Feeling frisky? Or friskier than a year ago? According to Concerned Women for America and company, you ought to be. And acting out your promiscuous fantasies as well. This week marks the one-year anniversary of the FDA decision to allow emergency contraception to be sold over-the-counter. That decision was touted by conservatives as a kind of policy aphrodisiac that would lead Americans to lose complete control over their sexual drive and judgment. The logic apparently was that the availability of this additional pregnancy prevention method would loosen the sexual chains that otherwise keep society marching in place. (One specific result of EC availability, the religious right suggested, would be to help sexual predators more easily prey upon their victims free of consequence.)
Fortunately, pro-contraception forces eventually prevailed in that battle, but not without a struggle. The anti-choice movement warned of dire consequences for our country if the FDA gave into the advice of every professional medical association in the field of reproductive health – all supported the change to over-the-counter availability. They got their man on the inside, Dr. David Hager (who refuses to prescribe contraception to unmarried women). Bush appointed him to the FDA advisory board reviewing the application. That helped drag out the review process. They lobbied the president to intervene to make sure the FDA made a political decision rather than a medical one. (At the same time, they encouraged pharmacists nationwide to deny women prescriptions to contraception of any type.)
Most of their arguments against EC were easily dismissed – at least scientifically and morally. After all, it was one of the safest drugs the panel had ever considered. Claiming it was unsafe didn't pass the laugh test, not that they didn't try ad nauseum. While folks like Judie Brown, president of the American Life League, were angling at getting the FDA to ban EC entirely (along with every other form of contraception), the God Squad failed to convince the FDA staff reviewers, they were thrown a bone by the administration – teens would not have the same chance to prevent pregnancy as others. (In case you were wondering, there's been no discernible uptick in orgiastic activity.) Eternally the sore losers, the anti-choice brigade has since sued the FDA with the intent to reverse its decision to allow American women what women in countries such as India, Thailand, England, France, Canada, Finland and the Netherlands have had for years: the right to purchase EC without a prescription. On the year anniversary of the FDA's righteous decision, here's a retrospective of the arguments and forebodings the religious right made to influence the FDA's decision and mislead the public. Enjoy.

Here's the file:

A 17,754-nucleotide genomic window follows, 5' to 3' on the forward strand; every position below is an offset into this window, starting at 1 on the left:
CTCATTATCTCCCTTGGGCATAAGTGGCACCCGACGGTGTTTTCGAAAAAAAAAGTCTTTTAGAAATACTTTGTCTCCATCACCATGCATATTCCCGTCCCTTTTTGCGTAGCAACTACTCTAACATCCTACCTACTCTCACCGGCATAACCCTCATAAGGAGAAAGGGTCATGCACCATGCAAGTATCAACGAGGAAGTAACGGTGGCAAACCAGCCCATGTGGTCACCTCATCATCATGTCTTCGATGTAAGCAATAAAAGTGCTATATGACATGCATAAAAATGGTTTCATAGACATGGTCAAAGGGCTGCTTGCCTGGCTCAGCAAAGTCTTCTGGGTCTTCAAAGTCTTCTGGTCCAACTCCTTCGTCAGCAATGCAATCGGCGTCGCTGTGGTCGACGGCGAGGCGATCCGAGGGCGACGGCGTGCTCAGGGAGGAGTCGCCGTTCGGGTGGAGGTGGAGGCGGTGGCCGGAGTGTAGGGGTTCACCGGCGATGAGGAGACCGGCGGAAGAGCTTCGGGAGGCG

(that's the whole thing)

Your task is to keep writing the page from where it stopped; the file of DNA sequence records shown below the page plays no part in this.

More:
"America's women and girls are, once again, subjected to medical experimentation at the urging of those who want to be free of the consequences from sexually promiscuity regardless of the cost to their own or other women's health and well-being." Janice Crouse, Concerned Women for America
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"Male sexual predators can easily use this medication to cover their abusive and unlawful actions. Likewise, the potential exists for increased pressure on young women to become sexually active, since they may be led to believe that preventing pregnancy is as simple as taking a pill after intercourse. For many, such sexual exploitation will not be in their best health interest." statement by American Association of Pro-Life Ob/Gyns
"What's to prevent the pill from getting into the hands of the woman's impressionable 13-year-old daughter, who sees the pill as a good excuse to 'hook up' with a boy she barely knows? Will ACOG pay for the girl's counseling when she discovers that the boy who took away her virginity is a stalker or 40 years old?" Human Events
"The authors mislead readers regarding sexually-transmitted diseases (STD). The studies they relied on, which claim that the morning-after pill does not impact STDs, included only women who were sexually active. None of their studies considered the impact of whether access to the morning-after pill encouraged women and girls to begin having sex." Wendy Wright, Concerned Women for America
"The best thing the FDA can do now for the American women and their progeny is to take the next logical step and remove these pills from the market altogether." Judy Brown, American Life League
"You can say, Oh, I got drunk; I didn't know this person that I slept with. I can undo it all with a pill." Moira Sheridan, president of Delaware Right to Life
"Making EC available would be a welcome tool for adult sexual predators who molest family members, children of friends or students. They could keep a stash in their bedroom drawer or their pocket to give their victims after committing each rape." Jill Stanek, Concerned Women for America
And lest you think the next generation of anti-contraception activists aren't in place and ready to carry on the torch, here was sweet Andy Yerbey's, president of University of Alabama College Republicans, take on it:"Girls should worry about how they're going to feel once they realize they've killed a child. A baby is a baby is a baby, and it will eventually become a four year old. [So the morning-after pill] is the same thing as putting a gun to a child's head."
Right. Same thing.